Trains and Automobiles... but not Planes

The idea of how we move, and what we feel as we get there, fascinates me.

Bringing people together, whether it is for work or play, for love or money;
evokes so many memories it becomes hard to define 'Travel' as a single genre.

The Metro in Paris, The Tube in London, the Subway in New York.

They all have their smell, their voice and their feel.

Paris Metro, 1995

The car was the obsession of the 20th century.
Very few inventions have inspired so much discourse.

From machismo to carbon footprints, Route 66 to the Autobahn, the choice of vehicle often gave the driver their idea of what freedom meant. 
Ad agencies thrived on this.
Boys transitioned to men (sometimes) through this.

Some cars became a statement of what was their country.


Paris and the two side walk Mona Lisa, 1995

To many, an airport has its own magic.
I know those who travel by air regularly see it also as a place where the Dark Magic resides.

This is what flying should feel like, but rarely does.  Scotland, 2009

This is what flying should feel like, but rarely does.  Scotland, 2009

For those souls, the magic is properly revealed as a cunning sleight of hand - a grand promise too easily broken.  It possesses all the bright lights and glittering entreaties of a Casino, with the same despair and desperation, just beneath the surface.

A transitory gauntlet of suffering to be endured before release, only to be revisited, like a recurring nightmare, over and over... and over.  Up, Up and Away.

The Vicious Observer: Photo-documentary

When a photographer turns a lens on the community or the environment he or she inhabits, the results can be sympathetic or uncompromising, sensitive or brutal.

When history looks at these images, if they survive, it often sees a significance in them that may have been missed in their original time frame. 

When we add, or subtract, context to these images and put them into a perceived space, their reality can change along with their message, and their historical integrity.

What do we ascribe to a blank wall? Is it pockmarked from bullets, or age?  Is an old gate a design feature or a safety device?

What do we ascribe to a blank wall? Is it pockmarked from bullets, or age?

Is an old gate a design feature or a safety device?

Is the man in the derelict boat yard what the viewer thinks he is? Or what he chooses to be?

How does the photographer ascribe truth to a picture? Does he distort it through his prejudice or show a version of a truth?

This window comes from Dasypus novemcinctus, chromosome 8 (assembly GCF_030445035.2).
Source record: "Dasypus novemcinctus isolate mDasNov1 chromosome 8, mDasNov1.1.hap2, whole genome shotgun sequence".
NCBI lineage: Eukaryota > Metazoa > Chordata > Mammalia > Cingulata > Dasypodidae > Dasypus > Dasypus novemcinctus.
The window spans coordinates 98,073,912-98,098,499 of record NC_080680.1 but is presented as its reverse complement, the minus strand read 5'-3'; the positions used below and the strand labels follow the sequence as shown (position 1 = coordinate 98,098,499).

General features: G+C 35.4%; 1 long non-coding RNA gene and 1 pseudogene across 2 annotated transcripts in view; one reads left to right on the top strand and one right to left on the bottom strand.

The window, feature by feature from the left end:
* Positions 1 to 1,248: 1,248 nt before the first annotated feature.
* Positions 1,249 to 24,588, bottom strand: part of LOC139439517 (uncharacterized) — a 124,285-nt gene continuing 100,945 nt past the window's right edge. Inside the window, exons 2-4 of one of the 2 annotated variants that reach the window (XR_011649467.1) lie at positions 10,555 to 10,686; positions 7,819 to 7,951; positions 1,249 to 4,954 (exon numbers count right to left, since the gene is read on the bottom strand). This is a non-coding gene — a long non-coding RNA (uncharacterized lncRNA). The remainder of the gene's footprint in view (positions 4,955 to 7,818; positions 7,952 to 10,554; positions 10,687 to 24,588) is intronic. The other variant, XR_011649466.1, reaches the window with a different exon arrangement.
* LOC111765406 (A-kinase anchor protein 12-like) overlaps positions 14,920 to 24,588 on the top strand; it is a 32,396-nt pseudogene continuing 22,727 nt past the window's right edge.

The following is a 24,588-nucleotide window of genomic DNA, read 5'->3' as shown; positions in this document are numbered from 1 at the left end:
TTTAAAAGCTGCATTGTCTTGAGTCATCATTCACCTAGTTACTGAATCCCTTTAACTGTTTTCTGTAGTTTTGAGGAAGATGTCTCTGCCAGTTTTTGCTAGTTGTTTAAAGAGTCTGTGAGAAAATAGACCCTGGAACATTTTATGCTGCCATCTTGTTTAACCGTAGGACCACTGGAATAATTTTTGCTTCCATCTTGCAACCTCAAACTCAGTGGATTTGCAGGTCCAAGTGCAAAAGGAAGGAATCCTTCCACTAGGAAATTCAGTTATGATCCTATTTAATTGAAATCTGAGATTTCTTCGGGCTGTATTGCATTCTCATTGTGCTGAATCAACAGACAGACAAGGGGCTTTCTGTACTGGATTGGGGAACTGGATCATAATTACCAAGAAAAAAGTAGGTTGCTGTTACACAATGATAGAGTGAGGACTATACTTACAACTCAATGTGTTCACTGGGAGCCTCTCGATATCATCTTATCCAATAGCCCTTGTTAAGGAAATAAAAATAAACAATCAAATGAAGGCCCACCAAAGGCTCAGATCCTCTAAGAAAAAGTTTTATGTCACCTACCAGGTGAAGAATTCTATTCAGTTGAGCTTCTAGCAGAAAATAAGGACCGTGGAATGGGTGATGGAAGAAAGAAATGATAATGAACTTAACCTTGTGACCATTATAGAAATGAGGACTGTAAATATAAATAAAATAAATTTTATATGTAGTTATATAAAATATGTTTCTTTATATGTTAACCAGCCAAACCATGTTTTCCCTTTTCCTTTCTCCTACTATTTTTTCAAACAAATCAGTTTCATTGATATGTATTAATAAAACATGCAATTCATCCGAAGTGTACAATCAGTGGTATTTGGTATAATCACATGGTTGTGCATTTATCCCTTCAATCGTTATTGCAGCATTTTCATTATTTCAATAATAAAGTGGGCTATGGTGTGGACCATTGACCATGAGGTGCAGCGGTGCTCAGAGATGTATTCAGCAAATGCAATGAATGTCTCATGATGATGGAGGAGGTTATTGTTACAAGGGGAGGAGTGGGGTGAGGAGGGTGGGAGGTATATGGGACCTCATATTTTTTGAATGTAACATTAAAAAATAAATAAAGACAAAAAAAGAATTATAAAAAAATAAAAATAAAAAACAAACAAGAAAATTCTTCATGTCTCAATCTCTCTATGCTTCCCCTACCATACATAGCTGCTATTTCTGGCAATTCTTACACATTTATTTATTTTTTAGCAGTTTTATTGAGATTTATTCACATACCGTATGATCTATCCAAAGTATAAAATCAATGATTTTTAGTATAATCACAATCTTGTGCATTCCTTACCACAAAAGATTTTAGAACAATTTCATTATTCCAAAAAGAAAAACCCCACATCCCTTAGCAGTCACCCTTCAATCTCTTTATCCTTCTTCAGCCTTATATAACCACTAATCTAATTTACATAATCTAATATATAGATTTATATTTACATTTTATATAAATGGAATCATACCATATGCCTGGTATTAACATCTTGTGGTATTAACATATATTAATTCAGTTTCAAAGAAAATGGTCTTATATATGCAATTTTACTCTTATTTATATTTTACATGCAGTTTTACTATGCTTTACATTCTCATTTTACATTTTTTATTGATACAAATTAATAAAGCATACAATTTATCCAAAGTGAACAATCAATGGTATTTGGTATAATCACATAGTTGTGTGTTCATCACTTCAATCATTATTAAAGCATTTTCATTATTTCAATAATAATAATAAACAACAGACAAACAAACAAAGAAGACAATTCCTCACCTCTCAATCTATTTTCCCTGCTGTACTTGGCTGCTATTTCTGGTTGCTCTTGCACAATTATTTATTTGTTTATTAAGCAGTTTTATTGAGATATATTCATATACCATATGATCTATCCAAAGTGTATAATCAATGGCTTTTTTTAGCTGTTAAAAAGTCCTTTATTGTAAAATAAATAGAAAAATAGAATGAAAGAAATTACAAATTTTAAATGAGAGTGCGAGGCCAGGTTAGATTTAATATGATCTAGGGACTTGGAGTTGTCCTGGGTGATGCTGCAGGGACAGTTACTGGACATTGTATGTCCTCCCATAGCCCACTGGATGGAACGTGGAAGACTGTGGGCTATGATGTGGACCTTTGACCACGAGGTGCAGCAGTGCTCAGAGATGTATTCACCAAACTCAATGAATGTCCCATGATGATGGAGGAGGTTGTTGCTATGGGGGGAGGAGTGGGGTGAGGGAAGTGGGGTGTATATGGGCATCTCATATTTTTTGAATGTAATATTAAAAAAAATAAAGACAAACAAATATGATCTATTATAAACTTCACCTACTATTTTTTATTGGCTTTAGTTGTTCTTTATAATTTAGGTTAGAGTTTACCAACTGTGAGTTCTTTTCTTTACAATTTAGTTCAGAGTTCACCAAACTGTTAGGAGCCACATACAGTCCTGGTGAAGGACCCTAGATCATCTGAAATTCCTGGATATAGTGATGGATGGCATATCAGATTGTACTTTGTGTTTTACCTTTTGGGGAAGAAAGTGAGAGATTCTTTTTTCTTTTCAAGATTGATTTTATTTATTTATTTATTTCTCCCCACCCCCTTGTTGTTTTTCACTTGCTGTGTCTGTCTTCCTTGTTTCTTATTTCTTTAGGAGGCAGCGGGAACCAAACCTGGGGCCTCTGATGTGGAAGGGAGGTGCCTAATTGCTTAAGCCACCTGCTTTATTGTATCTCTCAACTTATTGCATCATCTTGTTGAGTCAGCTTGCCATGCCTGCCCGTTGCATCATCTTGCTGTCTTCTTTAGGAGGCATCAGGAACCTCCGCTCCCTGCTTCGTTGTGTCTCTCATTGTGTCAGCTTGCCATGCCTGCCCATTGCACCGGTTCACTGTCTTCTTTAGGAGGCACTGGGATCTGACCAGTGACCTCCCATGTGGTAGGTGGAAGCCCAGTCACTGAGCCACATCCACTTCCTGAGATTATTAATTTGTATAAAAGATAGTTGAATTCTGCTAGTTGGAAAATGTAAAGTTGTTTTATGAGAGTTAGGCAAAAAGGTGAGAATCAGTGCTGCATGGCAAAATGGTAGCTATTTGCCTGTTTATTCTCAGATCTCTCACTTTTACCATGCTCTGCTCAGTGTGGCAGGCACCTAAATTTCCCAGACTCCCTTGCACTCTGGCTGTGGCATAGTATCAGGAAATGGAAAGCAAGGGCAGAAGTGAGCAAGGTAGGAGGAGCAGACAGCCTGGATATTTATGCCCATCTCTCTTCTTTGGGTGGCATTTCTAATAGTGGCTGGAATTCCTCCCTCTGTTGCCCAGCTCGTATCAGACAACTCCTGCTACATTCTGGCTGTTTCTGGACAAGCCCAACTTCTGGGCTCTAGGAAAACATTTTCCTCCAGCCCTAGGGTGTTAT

Option A: The truth is the truth... Option B: The truth is a perception...

What is the truth in this picture? The hunchbacked man in the belted coat, hat drawn low on his brow, shuffling away from the Exotic Striptease show and the lurking guy with the camera on a SoHo street.  Is he, observed and shamed into looking into the window of the butcher's shop? Or just buying a half pound of sausages for lunch?

Hong Kong: The Icon

The great thing about having an icon at your shutter finger tip is that your experience is always going to be understood, yet different. 

Different to the next person, even though the street scape and the light and the knowledge of place will be, just that: 'known'...

Known to all and 'all of it' because it is the same.  London Bridge is as known as the Grand Canyon.

The Sydney Opera House is as recognisable to some as the Statue of Liberty is to others. 

The emotion of these is what make the critical eye keener, sharper and more demanding.

How do we capture something different in these iconic places?

Be Truthful. State your own truth. Compose and crate a picture.

Never just 'take a snap'.

Lunch in Hong Kong - Stanley Street, 1997

Then there is the esoteric view of what you might see in a special place.

When you feel that half smile come to your face, you think maybe, just maybe, you have captured what you feel about that place.

You have put your imprimatur on it.  Even if it is only ever seen by you, you have captured something of it; the emotion you felt at that time.

That is the beauty of photography. 

It allows you to distil a complete experience and tell a story with a single image.

Afternoon Off in Hong Kong - Hong Kong 1997

The Colour of Hong Kong, 1997

The Colour of Hong Kong, 1997

The distraction of colour is often the death of composition.

Maybe the photographer and the artist are closer than they both think.

In letting go of the obvious, the truth is revealed.

Seeing life for the first time...

The first time I travelled with a camera was to the UK.  I soon found out that I was actually travelling for my camera.

The light and the difference of everything made me love life more than I thought possible.

People were new and exciting, old and interesting.

The light made them so. It wrapped around them and enveloped them.

There was no such thing as mundane. It was as if the scales had been lifted from my eyes.

Travelling with your camera is different to travelling for your camera.

Fruito, London, 1995

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